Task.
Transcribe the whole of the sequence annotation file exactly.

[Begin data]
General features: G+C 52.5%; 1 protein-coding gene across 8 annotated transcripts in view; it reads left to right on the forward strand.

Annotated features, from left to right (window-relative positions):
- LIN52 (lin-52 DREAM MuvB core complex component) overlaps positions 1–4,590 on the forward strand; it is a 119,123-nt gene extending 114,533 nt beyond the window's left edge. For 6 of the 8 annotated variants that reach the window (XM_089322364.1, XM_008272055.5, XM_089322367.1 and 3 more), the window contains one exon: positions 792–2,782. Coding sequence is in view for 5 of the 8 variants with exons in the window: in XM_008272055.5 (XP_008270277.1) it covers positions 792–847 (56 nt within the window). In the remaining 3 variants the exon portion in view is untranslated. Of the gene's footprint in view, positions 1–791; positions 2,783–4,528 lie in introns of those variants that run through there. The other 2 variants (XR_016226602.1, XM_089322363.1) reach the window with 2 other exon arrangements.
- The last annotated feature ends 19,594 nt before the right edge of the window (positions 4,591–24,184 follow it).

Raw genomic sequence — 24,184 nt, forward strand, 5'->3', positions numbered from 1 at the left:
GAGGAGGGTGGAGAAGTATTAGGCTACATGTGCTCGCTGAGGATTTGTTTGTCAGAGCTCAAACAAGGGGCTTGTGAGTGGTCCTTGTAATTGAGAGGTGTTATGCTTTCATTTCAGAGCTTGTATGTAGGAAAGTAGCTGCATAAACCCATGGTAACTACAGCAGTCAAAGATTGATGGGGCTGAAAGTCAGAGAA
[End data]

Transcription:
General features: G+C 52.5%; 1 protein-coding gene across 8 annotated transcripts in view; it reads left to right on the forward strand.

Annotated features, from left to right (window-relative positions):
- LIN52 (lin-52 DREAM MuvB core complex component) overlaps positions 1–4,590 on the forward strand; it is a 119,123-nt gene extending 114,533 nt beyond the window's left edge. For 6 of the 8 annotated variants that reach the window (XM_089322364.1, XM_008272055.5, XM_089322367.1 and 3 more), the window contains one exon: positions 792–2,782. Coding sequence is in view for 5 of the 8 variants with exons in the window: in XM_008272055.5 (XP_008270277.1) it covers positions 792–847 (56 nt within the window). In the remaining 3 variants the exon portion in view is untranslated. Of the gene's footprint in view, positions 1–791; positions 2,783–4,528 lie in introns of those variants that run through there. The other 2 variants (XR_016226602.1, XM_089322363.1) reach the window with 2 other exon arrangements.
- The last annotated feature ends 19,594 nt before the right edge of the window (positions 4,591–24,184 follow it).

Raw genomic sequence — 24,184 nt, forward strand, 5'->3', positions numbered from 1 at the left:
GAGGAGGGTGGAGAAGTATTAGGCTACATGTGCTCGCTGAGGATTTGTTTGTCAGAGCTCAAACAAGGGGCTTGTGAGTGGTCCTTGTAATTGAGAGGTGTTATGCTTTCATTTCAGAGCTTGTATGTAGGAAAGTAGCTGCATAAACCCATGGTAACTACAGCAGTCAAAGATTGATGGGGCTGAAAGTCAGAGAA